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CWGC marks the 100th anniversary of the Battle of Beersheba

The capture of Beersheba from Ottoman forces was a key moment of the First World War in the Middle East. It will be marked at a commemorative service in the CWGC’s Beersheba War Cemetery today (Tuesday), to be attended by thousands including leading military and political figures. Here is more about the battle and the Commission’s work in Israel and Palestine.

The Sinai and Palestine Campaign during the First World War

British forces had been stationed in Egypt before the First World War, guarding the vital Suez Canal. After the outbreak of war with the Ottoman Empire, they were joined by Australian, Indian Army and New Zealand troops. After defending the Canal against Ottoman-led forces in 1915, a British-led Egyptian Expeditionary Force (EEF) was formed of infantry and cavalry troops to advance into Sinai and Palestine. Today, the campaign is perhaps most famous for the role of Captain T.E. Lawrence – known as ‘Lawrence of Arabia’ – who was an advisor to Arab forces fighting against Ottoman rule, but it also saw fierce fighting involving units from across the Commonwealth.

The Battle of Beersheba

In the early months of 1917, the EEF advanced from Sinai into Palestine, but by April the campaign reached a stalemate, which lasted for several months. In October 1917, the EEF attempted to break the deadlock by launching an attack against Ottoman forces entrenched along a line from Gaza to Beersheba.

The first blow was stuck at Beersheba on 31 October, by forces including Irish, Welsh and London regiments. Meanwhile, the Desert Mounted Corps, which included Australian and New Zealand cavalry units, had moved around the Ottomans and attacked them from behind. That evening, units of the Australian Light Horse charged across the Ottoman trenches into the town. Another attack came the next day at Gaza, and British Empire forces began to advance along the Ottoman positions, eventually capturing Gaza on 7 November.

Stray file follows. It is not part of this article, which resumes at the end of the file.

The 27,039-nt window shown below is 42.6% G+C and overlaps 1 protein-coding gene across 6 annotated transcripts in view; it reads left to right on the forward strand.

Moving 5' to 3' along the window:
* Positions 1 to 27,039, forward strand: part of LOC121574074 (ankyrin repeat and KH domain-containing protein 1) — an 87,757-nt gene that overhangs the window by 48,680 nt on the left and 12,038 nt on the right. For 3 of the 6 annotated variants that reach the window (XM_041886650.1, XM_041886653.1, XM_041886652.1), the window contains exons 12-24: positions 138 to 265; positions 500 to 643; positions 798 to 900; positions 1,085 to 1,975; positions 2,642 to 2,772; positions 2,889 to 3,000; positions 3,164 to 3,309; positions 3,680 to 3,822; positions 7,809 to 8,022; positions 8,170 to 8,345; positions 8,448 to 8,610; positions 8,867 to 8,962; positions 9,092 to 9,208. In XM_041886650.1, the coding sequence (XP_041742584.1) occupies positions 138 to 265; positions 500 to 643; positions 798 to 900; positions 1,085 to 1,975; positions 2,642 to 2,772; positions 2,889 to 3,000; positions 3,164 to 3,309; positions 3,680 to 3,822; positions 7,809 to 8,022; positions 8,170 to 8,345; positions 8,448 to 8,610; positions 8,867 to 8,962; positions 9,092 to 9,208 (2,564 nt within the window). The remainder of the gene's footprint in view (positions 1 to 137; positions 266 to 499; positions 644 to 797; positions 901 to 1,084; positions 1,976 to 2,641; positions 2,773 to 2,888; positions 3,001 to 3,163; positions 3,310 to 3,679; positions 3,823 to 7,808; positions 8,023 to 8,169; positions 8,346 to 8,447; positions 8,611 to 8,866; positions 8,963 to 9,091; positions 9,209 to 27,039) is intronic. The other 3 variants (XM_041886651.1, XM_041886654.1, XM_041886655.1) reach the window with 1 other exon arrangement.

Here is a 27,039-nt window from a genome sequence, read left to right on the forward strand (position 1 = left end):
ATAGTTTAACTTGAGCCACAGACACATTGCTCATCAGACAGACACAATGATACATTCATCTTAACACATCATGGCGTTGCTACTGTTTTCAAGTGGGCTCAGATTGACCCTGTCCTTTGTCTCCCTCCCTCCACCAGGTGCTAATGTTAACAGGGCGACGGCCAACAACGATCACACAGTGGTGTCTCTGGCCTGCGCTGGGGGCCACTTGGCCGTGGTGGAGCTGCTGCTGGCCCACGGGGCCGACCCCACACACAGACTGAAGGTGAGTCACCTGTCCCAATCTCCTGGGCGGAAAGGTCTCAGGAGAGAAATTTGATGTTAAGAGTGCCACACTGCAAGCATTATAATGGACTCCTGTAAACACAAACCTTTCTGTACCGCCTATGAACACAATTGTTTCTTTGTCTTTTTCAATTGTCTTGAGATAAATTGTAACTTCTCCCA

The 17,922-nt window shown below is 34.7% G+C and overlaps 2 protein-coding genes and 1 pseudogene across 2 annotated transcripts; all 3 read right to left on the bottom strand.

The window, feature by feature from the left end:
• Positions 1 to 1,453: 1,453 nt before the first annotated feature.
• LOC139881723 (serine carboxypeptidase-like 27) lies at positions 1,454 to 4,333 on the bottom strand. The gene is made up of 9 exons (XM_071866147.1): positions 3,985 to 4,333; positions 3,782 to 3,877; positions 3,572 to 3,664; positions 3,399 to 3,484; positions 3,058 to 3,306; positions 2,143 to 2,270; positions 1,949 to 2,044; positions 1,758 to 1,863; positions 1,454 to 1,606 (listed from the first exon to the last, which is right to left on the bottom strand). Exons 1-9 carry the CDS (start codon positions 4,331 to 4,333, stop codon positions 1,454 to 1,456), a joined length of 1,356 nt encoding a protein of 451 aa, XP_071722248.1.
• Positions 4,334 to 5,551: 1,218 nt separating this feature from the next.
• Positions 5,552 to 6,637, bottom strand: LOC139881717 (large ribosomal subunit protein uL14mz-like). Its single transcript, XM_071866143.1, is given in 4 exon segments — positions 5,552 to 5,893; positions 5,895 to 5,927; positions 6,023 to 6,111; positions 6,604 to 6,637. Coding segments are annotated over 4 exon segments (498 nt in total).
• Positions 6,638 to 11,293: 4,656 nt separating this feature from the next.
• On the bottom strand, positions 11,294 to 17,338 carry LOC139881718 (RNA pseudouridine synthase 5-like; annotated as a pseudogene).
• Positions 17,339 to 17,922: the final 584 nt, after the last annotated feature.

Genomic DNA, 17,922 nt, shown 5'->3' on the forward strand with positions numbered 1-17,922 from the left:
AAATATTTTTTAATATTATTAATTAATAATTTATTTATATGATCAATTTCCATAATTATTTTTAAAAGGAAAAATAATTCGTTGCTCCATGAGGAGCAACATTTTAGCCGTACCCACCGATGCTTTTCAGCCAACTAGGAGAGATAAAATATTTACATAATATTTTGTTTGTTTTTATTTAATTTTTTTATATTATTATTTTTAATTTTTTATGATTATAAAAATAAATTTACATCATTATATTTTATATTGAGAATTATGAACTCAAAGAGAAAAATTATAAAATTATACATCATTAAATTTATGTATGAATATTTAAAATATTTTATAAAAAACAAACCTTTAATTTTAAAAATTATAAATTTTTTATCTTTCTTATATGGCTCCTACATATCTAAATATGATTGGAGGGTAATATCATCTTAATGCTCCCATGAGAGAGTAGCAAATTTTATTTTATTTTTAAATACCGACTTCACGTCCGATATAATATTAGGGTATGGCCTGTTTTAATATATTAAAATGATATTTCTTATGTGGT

Over the following months, British and Anzac forces continued to advance, and arrived at Jerusalem in early December. Further battles would be fought in Palestine throughout 1918, many involving the Indian Army. Victory over Ottoman forces at Megiddo in September 1918, followed by the capture of Damascus by Commonwealth and Arab troops, led to the Armistice of Mudros on 30 October 1918, ending the war between the Allies and the Ottoman Empire.

Commemorating the fallen

There are more than 1,200 servicemen of the First World War buried in CWGC Beersheba War Cemetery, of whom more than 65 are unidentified.

It was first begun to bury the dead of 31 October 1917, when British Empire forces attacked and captured the Ottoman-held city of Beersheba. Burials continued until July 1918, by which time some 140 servicemen had been laid to rest there.

After the Armistice the cemetery was expanded with remains brought from across the region. In the early 1920s the Imperial (now Commonwealth) War Graves Commission added the architectural features and replaced temporary grave markers with permanent headstones.

Today, there are servicemen of British, Australian and New Zealand forces commemorated in the cemetery. Most died in October and November 1917 during the capture of Beersheba and the fighting in the region.

Those who died during the Sinai and Palestine Campaign and who have no known grave are commemorated on the CWGC Jerusalem Memorial in Jerusalem. It bears the names of more than 3,300 servicemen of the First World War. The memorial was designed by Sir John Burnet, with sculpture by Gilbert Bayes. The mosaic in the Memorial Chapel was designed by Robert Anning Bell. The memorial was unveiled by Lord Allenby and Sir James Parr on 7 May 1927.